An analysis of South Africa exports to the United States under the African Growth Opportunity Act

Master Thesis


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University of Cape Town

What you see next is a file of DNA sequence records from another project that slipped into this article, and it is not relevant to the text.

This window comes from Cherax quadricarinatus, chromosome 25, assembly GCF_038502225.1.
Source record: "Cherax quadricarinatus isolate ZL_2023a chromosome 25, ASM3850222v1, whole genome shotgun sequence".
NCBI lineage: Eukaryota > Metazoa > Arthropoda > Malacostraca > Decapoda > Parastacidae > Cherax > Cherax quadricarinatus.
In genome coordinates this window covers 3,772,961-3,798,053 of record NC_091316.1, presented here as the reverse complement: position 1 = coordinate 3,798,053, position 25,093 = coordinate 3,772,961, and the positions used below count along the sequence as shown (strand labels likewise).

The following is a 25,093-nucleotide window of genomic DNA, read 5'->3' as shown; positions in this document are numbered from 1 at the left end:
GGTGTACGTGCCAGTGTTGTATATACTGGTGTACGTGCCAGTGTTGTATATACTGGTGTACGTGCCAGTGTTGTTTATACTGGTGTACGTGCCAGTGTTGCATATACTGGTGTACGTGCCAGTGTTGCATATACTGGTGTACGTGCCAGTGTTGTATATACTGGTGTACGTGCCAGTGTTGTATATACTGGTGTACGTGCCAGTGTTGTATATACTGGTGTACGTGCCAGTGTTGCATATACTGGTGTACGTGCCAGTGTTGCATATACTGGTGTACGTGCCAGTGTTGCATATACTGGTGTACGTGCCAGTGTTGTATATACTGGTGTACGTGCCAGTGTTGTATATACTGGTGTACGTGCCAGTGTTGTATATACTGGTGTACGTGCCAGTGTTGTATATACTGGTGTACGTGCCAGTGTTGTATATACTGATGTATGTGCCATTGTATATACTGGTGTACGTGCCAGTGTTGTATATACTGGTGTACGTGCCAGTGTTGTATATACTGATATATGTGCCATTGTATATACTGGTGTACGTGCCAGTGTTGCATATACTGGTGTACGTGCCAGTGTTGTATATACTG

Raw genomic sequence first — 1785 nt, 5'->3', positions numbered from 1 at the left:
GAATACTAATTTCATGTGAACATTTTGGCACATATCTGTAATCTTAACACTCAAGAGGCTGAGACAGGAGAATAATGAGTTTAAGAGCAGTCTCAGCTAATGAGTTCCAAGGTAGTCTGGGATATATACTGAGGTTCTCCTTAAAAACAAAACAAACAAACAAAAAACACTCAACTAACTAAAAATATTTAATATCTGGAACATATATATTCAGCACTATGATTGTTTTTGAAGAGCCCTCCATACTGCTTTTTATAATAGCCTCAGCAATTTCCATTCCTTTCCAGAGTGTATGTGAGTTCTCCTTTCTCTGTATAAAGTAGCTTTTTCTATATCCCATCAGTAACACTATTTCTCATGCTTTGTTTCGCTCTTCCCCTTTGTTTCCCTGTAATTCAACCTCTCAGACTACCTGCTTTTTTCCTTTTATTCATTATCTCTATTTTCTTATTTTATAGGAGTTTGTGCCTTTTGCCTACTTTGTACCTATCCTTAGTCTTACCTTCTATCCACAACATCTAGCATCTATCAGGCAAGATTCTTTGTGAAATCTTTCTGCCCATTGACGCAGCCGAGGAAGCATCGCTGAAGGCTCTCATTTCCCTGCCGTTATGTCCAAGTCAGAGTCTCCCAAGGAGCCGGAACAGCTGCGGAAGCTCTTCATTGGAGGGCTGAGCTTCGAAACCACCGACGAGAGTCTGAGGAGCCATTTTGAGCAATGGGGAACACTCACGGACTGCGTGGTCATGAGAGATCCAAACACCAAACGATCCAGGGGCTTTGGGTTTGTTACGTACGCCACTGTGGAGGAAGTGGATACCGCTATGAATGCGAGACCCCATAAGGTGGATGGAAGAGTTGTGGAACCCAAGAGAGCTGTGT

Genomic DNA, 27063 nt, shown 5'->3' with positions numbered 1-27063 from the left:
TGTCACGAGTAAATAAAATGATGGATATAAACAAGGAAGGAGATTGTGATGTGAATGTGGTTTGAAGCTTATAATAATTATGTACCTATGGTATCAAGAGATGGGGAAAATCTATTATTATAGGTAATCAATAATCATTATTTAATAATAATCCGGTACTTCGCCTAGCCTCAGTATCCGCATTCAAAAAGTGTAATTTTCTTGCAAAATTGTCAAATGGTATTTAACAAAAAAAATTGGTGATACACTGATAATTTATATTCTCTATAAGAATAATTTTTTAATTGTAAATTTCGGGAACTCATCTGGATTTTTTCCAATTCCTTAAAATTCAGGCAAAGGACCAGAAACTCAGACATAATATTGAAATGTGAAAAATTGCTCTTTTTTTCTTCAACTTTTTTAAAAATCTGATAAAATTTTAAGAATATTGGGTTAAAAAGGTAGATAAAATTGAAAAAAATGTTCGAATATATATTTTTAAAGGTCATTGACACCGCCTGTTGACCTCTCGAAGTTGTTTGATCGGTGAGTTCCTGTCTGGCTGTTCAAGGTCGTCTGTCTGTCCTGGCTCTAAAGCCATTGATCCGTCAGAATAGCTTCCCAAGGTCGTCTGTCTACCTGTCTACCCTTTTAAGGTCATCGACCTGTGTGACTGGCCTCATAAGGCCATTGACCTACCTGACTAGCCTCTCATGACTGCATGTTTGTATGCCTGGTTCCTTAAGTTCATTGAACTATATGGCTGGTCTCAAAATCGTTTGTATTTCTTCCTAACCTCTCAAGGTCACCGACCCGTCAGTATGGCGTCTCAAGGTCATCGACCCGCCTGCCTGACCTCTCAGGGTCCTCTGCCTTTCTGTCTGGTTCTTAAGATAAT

The African Growth and Opportunity Act (AGOA) is a unilateral trade policy concession governing United States - Sub-Saharan Africa (SSA) trade and investment relations. AGOA provides United States market access for 40 SSA countries, including South Africa. This piece of legislation has the fundamental objective of facilitating the global integration of SSA countries into the world economy by extending preferential access to the United States market for exporters from eligible countries. Over the past decade, AGOA has emerged as a topical issue as scholars and policy makers sought to understand its impact on SSA, especially South Africa. This has been awarded more impetus given its pending expiration in 2015. This, naturally, raised questions about the performance of United States preference programs (such as AGOA) as part of a larger ongoing debate on the form that United States preference programs may take in the foreseeable future. With South Africa facing a serious opposition to inclusion in the next shape of AGOA given the number of trade agreements South Africa has signed with countries that are competitors to United States in certain product categories. This study will seek to highlight the importance of the AGOA dispensation to South Africa, and through that analysis make a case for the continued inclusion of South Africa in the future trade dispensations that may develop. This study focuses on two research objectives; firstly, the study seeks to assess the extent to which increased preferential access to the United States market has translated into a real and tangible increase in exports from South Africa to the United States. Secondly, the study seeks to identify the areas where South Africa and the United States have high trade potential, and help make a case for inclusion of these high potential trade products in the next iteration of the AGOA dispensation. In achieving the first research objective, the study carried out a detailed trade statistics analysis with the hope of gaining greater understanding of the extent to which AGOA has influenced trade patterns between the United States and South Africa. South Africa's trade figures show that the United States is an important trade partner. A key conclusion that can be drawn from the analysis is the observation that a fair amount of growth in South Africa's exports to the United States is fundamentally characterized by two key aspects namely; growth in specific commodities and an export base that is becoming gradually concentrated over time. This implies that trade between South Africa and the United States is shifting towards a new focus in line with AGOA incentives and by extension one may conclude that South African firms are utilizing the market opportunities and the networks that enable them to effectively exploit the United States market. In fulfilling the second research objective, the detailed trade potential analysis that is propped up by a robust analysis of trade trends was carried out. The trade potential analysis identified thirteen commodity groups as having high potential for further exports into the United States market, and Pearls, precious stones and metals were identified as having the highest indicative trade potential, although the picture changes as the data is further disaggregated. This suggests that there is enormous potential and a great scope for export of pearls, precious stones and metals to the United States.

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